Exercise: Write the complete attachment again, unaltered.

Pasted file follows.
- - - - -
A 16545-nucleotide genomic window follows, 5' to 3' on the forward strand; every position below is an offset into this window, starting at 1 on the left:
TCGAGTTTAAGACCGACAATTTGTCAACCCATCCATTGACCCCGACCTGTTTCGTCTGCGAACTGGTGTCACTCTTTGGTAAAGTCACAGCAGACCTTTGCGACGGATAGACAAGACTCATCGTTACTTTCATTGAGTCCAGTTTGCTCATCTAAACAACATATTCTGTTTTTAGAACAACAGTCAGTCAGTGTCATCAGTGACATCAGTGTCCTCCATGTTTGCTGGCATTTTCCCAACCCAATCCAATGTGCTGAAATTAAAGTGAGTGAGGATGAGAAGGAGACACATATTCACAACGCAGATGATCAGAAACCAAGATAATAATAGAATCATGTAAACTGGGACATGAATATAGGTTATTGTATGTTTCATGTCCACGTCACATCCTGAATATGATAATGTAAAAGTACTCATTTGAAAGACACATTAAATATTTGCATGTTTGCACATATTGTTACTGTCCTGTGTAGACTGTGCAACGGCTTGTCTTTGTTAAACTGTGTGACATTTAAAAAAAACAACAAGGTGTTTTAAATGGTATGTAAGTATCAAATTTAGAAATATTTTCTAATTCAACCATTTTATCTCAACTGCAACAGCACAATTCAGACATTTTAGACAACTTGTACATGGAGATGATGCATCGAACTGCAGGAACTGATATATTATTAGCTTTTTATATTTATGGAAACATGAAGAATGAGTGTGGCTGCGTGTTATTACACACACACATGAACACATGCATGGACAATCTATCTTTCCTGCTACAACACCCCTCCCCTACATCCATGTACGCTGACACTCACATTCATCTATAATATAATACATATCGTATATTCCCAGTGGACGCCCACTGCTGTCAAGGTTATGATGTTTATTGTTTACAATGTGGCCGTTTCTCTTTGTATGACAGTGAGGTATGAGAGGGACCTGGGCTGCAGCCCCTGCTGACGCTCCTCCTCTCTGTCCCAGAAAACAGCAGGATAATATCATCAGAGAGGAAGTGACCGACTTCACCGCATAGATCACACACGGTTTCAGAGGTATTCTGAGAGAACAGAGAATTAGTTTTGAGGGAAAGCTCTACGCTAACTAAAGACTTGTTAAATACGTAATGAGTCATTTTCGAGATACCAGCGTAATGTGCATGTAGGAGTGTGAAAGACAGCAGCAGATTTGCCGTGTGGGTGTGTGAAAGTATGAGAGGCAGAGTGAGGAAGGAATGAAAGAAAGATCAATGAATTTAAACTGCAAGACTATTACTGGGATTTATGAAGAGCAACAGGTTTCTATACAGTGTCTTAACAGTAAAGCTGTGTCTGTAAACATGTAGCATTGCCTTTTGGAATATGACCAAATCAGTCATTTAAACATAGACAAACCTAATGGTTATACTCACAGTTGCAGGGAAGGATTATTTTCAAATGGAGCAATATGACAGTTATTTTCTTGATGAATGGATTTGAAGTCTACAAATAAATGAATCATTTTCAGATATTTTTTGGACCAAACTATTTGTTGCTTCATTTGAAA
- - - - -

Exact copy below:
A 16545-nucleotide genomic window follows, 5' to 3' on the forward strand; every position below is an offset into this window, starting at 1 on the left:
TCGAGTTTAAGACCGACAATTTGTCAACCCATCCATTGACCCCGACCTGTTTCGTCTGCGAACTGGTGTCACTCTTTGGTAAAGTCACAGCAGACCTTTGCGACGGATAGACAAGACTCATCGTTACTTTCATTGAGTCCAGTTTGCTCATCTAAACAACATATTCTGTTTTTAGAACAACAGTCAGTCAGTGTCATCAGTGACATCAGTGTCCTCCATGTTTGCTGGCATTTTCCCAACCCAATCCAATGTGCTGAAATTAAAGTGAGTGAGGATGAGAAGGAGACACATATTCACAACGCAGATGATCAGAAACCAAGATAATAATAGAATCATGTAAACTGGGACATGAATATAGGTTATTGTATGTTTCATGTCCACGTCACATCCTGAATATGATAATGTAAAAGTACTCATTTGAAAGACACATTAAATATTTGCATGTTTGCACATATTGTTACTGTCCTGTGTAGACTGTGCAACGGCTTGTCTTTGTTAAACTGTGTGACATTTAAAAAAAACAACAAGGTGTTTTAAATGGTATGTAAGTATCAAATTTAGAAATATTTTCTAATTCAACCATTTTATCTCAACTGCAACAGCACAATTCAGACATTTTAGACAACTTGTACATGGAGATGATGCATCGAACTGCAGGAACTGATATATTATTAGCTTTTTATATTTATGGAAACATGAAGAATGAGTGTGGCTGCGTGTTATTACACACACACATGAACACATGCATGGACAATCTATCTTTCCTGCTACAACACCCCTCCCCTACATCCATGTACGCTGACACTCACATTCATCTATAATATAATACATATCGTATATTCCCAGTGGACGCCCACTGCTGTCAAGGTTATGATGTTTATTGTTTACAATGTGGCCGTTTCTCTTTGTATGACAGTGAGGTATGAGAGGGACCTGGGCTGCAGCCCCTGCTGACGCTCCTCCTCTCTGTCCCAGAAAACAGCAGGATAATATCATCAGAGAGGAAGTGACCGACTTCACCGCATAGATCACACACGGTTTCAGAGGTATTCTGAGAGAACAGAGAATTAGTTTTGAGGGAAAGCTCTACGCTAACTAAAGACTTGTTAAATACGTAATGAGTCATTTTCGAGATACCAGCGTAATGTGCATGTAGGAGTGTGAAAGACAGCAGCAGATTTGCCGTGTGGGTGTGTGAAAGTATGAGAGGCAGAGTGAGGAAGGAATGAAAGAAAGATCAATGAATTTAAACTGCAAGACTATTACTGGGATTTATGAAGAGCAACAGGTTTCTATACAGTGTCTTAACAGTAAAGCTGTGTCTGTAAACATGTAGCATTGCCTTTTGGAATATGACCAAATCAGTCATTTAAACATAGACAAACCTAATGGTTATACTCACAGTTGCAGGGAAGGATTATTTTCAAATGGAGCAATATGACAGTTATTTTCTTGATGAATGGATTTGAAGTCTACAAATAAATGAATCATTTTCAGATATTTTTTGGACCAAACTATTTGTTGCTTCATTTGAAA